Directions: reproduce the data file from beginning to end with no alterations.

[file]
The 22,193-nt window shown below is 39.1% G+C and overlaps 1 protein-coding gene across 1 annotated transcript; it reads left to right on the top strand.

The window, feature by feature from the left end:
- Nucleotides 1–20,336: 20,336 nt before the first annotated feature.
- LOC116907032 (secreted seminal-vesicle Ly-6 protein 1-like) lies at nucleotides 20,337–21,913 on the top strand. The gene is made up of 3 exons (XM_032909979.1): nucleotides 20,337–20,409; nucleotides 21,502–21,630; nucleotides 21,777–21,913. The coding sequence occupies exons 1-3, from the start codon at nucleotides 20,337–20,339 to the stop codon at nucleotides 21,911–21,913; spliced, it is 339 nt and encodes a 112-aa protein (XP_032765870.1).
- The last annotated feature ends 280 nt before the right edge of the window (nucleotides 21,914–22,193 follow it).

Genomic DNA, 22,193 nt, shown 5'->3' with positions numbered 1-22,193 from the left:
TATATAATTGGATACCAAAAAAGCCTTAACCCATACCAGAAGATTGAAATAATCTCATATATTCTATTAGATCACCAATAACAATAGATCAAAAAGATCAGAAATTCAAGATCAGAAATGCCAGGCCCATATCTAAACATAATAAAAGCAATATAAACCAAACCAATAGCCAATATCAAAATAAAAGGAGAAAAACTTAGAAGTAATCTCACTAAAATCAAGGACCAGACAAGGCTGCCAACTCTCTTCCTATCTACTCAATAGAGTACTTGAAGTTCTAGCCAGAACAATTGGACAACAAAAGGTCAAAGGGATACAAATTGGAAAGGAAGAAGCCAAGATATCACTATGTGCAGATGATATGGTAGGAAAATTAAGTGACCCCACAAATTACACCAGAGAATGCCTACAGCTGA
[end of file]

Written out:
The 22,193-nt window shown below is 39.1% G+C and overlaps 1 protein-coding gene across 1 annotated transcript; it reads left to right on the top strand.

The window, feature by feature from the left end:
- Nucleotides 1–20,336: 20,336 nt before the first annotated feature.
- LOC116907032 (secreted seminal-vesicle Ly-6 protein 1-like) lies at nucleotides 20,337–21,913 on the top strand. The gene is made up of 3 exons (XM_032909979.1): nucleotides 20,337–20,409; nucleotides 21,502–21,630; nucleotides 21,777–21,913. The coding sequence occupies exons 1-3, from the start codon at nucleotides 20,337–20,339 to the stop codon at nucleotides 21,911–21,913; spliced, it is 339 nt and encodes a 112-aa protein (XP_032765870.1).
- The last annotated feature ends 280 nt before the right edge of the window (nucleotides 21,914–22,193 follow it).

Genomic DNA, 22,193 nt, shown 5'->3' with positions numbered 1-22,193 from the left:
TATATAATTGGATACCAAAAAAGCCTTAACCCATACCAGAAGATTGAAATAATCTCATATATTCTATTAGATCACCAATAACAATAGATCAAAAAGATCAGAAATTCAAGATCAGAAATGCCAGGCCCATATCTAAACATAATAAAAGCAATATAAACCAAACCAATAGCCAATATCAAAATAAAAGGAGAAAAACTTAGAAGTAATCTCACTAAAATCAAGGACCAGACAAGGCTGCCAACTCTCTTCCTATCTACTCAATAGAGTACTTGAAGTTCTAGCCAGAACAATTGGACAACAAAAGGTCAAAGGGATACAAATTGGAAAGGAAGAAGCCAAGATATCACTATGTGCAGATGATATGGTAGGAAAATTAAGTGACCCCACAAATTACACCAGAGAATGCCTACAGCTGA